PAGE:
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Test Talk: Lactate

Collection requirements and diagnostic value

by Dennis Ernst • June 07, 2019

Technical


Lactate, also referred to as lactic acid, is produced by muscles, red blood cells, in the brain, and in other tissues when oxygen levels are insufficient. Lactate levels are ordered when physicians suspect their patient is not getting sufficient oxygen (hypoxia) or other conditions for which high lactate levels are symptoms. Such conditions include sepsis, congestive heart failure, shock, liver disease, chronic alcoholism, Reye's syndrome, uncontrolled diabetes, and kidney disease.

An elevated lactate level is not diagnostic by itself, but contributes to a diagnosis with other supportive indicators. 

Lactates should be collected in heparin tubes (green stopper) and placed on ice immediately.  If kept at room temperature, levels within the sample increase dramatically within minutes. Some studies limit room-temperature stability to two hours.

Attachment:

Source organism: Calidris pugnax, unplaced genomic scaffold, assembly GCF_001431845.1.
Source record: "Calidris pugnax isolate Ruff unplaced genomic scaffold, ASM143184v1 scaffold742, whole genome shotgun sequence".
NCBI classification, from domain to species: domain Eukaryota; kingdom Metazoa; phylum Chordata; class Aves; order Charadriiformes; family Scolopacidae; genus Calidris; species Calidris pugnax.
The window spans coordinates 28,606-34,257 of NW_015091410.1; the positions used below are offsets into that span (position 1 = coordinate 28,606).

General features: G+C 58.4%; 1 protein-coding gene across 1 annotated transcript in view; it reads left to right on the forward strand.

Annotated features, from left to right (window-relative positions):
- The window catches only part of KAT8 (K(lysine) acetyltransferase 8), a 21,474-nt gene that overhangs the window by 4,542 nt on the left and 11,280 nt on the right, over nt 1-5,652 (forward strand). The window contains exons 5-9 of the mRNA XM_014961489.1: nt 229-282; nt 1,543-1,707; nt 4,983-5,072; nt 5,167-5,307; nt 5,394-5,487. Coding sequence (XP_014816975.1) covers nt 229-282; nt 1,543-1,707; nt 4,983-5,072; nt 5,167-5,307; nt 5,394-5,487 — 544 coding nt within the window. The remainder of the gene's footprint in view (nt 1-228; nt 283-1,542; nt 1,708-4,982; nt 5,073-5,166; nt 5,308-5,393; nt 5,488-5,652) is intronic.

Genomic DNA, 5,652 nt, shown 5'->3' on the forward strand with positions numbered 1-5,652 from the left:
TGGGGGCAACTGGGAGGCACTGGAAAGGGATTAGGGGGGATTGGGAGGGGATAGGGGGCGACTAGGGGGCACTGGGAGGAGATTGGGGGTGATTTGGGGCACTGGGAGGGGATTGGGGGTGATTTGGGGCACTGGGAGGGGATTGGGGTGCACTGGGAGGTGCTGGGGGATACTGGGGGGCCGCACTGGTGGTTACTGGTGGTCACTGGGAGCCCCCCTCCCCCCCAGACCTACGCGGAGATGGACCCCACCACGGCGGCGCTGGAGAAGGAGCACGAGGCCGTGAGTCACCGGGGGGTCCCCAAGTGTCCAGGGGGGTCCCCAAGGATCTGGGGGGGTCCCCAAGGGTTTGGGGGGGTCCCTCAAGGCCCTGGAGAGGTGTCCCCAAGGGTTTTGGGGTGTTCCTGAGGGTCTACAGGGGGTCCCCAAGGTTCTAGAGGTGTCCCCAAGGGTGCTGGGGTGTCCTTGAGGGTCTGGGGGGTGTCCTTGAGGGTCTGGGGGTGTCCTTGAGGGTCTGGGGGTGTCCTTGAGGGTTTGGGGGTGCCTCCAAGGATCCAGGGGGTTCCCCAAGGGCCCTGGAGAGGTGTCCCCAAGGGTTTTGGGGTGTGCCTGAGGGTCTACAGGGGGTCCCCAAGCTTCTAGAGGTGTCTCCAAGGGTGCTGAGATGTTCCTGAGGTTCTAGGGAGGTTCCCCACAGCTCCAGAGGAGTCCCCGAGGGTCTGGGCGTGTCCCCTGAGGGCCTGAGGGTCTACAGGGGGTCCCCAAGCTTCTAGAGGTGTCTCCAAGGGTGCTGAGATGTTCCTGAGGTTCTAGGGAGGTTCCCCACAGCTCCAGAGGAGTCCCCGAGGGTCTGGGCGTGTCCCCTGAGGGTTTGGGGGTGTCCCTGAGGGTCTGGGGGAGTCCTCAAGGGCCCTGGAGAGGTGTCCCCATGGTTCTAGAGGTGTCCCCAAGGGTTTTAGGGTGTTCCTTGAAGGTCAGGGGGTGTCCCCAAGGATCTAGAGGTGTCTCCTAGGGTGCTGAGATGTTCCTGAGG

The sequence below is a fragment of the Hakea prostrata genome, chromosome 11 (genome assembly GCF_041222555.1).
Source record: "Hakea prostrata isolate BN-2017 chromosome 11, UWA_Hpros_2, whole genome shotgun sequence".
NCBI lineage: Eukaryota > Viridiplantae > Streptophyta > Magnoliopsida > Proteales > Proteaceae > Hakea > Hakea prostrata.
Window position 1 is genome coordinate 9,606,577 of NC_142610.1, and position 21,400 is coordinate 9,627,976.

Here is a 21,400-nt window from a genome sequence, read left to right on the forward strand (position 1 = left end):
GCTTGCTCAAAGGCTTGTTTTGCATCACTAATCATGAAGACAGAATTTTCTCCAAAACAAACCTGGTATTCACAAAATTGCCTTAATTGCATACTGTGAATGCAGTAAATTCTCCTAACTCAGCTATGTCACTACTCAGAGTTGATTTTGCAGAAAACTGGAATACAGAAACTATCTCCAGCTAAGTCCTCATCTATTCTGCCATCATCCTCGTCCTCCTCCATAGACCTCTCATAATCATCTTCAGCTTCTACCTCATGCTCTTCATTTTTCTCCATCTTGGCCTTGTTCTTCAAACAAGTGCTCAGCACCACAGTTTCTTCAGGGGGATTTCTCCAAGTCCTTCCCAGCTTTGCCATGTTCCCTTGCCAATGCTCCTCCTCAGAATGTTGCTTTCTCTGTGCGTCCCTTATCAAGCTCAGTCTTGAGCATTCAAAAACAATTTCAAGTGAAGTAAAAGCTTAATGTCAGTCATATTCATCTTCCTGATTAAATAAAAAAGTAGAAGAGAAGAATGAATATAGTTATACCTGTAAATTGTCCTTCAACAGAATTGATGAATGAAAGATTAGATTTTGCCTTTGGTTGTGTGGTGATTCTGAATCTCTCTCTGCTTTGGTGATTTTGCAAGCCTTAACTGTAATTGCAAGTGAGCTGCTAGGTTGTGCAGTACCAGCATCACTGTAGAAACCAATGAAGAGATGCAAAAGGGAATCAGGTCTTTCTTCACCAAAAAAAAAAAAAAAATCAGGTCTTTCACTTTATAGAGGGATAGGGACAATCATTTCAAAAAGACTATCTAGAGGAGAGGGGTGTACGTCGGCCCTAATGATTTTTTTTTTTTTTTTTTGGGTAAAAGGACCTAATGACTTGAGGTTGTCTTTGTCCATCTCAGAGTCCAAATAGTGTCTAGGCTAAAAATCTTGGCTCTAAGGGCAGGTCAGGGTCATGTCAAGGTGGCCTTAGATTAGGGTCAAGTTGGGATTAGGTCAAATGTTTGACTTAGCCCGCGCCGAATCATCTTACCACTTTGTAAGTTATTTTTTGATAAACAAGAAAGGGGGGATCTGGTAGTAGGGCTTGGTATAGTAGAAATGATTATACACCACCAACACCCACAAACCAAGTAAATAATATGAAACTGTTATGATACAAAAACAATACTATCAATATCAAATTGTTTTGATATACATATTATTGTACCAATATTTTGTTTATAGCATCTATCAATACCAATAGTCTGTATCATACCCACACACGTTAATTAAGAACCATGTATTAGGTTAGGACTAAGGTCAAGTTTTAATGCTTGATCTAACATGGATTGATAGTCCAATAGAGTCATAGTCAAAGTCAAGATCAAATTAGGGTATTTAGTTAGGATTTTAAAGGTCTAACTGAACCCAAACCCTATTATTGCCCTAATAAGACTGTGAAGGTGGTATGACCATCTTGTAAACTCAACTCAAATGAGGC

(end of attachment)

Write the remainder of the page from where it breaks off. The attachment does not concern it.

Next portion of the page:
Significant confusion exists in regards to the effect of tourniquet constriction on lactate levels. A thorough review of the literature is inconclusive. No study shows lactates are affected when the tourniquet is applied and released within one minute, as required by industry standards, however, one study found lactate increases when the tourniquet is constricted for five minutes. The current CLSI venipuncture standard suggests lactate increases with venous stasis, but provides no reference. Follow facility policy. 

Bibliography

  1. LabTestsOnline. American Association for Clinical Chemistry. AACC. 
  2. CLSI. Collection of Diagnostic Venous Blood Specimens; Approved Standard—Seventh Edition. Clinical and Laboratory Standards Institute. Document GP41-A7 Wayne, Pennsylvania 2017.
  3. CLSI. Procedures for the Handling and Processing of Blood Specimens for Common Laboratory Tests; Approved Guideline—Fourth Edition. GP44-A4. Clinical and Laboratory Standards Institute. Document H18-A4 Wayne, Pennsylvania 2010.
  4. Wu A. Tietz Clinical Guide to Laboratory Tests---Fourth Edition. Elsevier. St. Louis, Missouri. 2006.
  5.  World Health Organization. Use of Anticoagulants in Diagnostic Laboratory Investigations. WHO. Geneva, Switzerland. 2002.

 


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